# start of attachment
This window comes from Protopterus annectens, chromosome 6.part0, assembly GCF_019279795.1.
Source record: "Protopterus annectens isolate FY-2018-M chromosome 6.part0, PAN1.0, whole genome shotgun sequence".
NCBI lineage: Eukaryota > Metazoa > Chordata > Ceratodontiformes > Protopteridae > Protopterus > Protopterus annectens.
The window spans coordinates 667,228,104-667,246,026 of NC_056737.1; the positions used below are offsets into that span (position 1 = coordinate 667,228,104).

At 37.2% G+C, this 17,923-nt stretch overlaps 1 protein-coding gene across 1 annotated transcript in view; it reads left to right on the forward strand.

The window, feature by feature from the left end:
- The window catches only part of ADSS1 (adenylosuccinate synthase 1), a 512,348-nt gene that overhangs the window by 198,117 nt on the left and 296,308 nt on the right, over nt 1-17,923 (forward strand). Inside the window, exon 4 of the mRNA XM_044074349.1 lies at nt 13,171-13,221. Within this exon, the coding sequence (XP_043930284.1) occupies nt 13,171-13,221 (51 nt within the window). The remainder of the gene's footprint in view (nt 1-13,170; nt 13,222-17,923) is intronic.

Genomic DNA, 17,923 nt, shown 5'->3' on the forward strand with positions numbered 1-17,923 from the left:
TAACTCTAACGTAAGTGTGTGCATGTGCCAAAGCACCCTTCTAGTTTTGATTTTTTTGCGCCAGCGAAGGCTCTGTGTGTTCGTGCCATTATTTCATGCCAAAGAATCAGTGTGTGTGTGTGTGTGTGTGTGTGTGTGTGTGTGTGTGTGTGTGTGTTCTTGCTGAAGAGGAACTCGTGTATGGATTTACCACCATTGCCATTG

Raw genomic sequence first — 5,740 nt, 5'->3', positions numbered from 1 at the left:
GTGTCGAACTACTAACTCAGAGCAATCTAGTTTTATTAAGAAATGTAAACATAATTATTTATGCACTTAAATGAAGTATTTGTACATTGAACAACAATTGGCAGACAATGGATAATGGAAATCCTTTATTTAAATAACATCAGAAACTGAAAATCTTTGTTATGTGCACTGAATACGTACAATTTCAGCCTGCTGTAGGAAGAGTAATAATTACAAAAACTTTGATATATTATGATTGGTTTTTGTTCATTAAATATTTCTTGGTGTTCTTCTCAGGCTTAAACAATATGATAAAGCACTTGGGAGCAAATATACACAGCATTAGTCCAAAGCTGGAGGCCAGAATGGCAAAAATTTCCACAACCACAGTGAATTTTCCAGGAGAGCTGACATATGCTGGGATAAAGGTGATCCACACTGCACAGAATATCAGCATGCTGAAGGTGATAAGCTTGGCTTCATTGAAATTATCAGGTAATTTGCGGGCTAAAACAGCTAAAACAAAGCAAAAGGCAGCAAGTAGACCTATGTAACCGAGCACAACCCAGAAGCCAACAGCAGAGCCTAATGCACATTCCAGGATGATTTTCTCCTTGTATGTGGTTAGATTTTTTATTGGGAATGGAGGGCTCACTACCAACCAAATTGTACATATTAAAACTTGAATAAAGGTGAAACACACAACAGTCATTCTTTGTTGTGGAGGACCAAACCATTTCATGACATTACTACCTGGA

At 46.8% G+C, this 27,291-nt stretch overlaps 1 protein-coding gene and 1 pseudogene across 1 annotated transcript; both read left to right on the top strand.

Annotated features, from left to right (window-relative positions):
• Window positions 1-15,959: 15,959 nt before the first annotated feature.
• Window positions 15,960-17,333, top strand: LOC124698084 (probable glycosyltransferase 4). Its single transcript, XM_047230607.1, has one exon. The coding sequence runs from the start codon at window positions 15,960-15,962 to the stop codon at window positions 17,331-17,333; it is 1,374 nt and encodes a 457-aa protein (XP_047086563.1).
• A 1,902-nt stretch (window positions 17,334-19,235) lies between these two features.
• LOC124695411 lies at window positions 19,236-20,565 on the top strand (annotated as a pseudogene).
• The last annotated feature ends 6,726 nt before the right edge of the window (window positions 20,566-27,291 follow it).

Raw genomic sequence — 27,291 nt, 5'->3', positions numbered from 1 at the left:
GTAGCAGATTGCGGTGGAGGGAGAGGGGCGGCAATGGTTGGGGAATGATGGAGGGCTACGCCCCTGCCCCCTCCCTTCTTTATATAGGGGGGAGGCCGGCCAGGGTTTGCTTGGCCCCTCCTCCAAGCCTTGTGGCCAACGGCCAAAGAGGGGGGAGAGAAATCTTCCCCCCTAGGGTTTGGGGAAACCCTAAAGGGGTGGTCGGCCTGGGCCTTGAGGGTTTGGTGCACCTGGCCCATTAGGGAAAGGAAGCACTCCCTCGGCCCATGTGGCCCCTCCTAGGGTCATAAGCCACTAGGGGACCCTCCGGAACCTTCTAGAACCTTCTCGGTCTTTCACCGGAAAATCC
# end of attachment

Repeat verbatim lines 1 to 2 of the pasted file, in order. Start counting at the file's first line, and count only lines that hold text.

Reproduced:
This window comes from Protopterus annectens, chromosome 6.part0, assembly GCF_019279795.1.
Source record: "Protopterus annectens isolate FY-2018-M chromosome 6.part0, PAN1.0, whole genome shotgun sequence".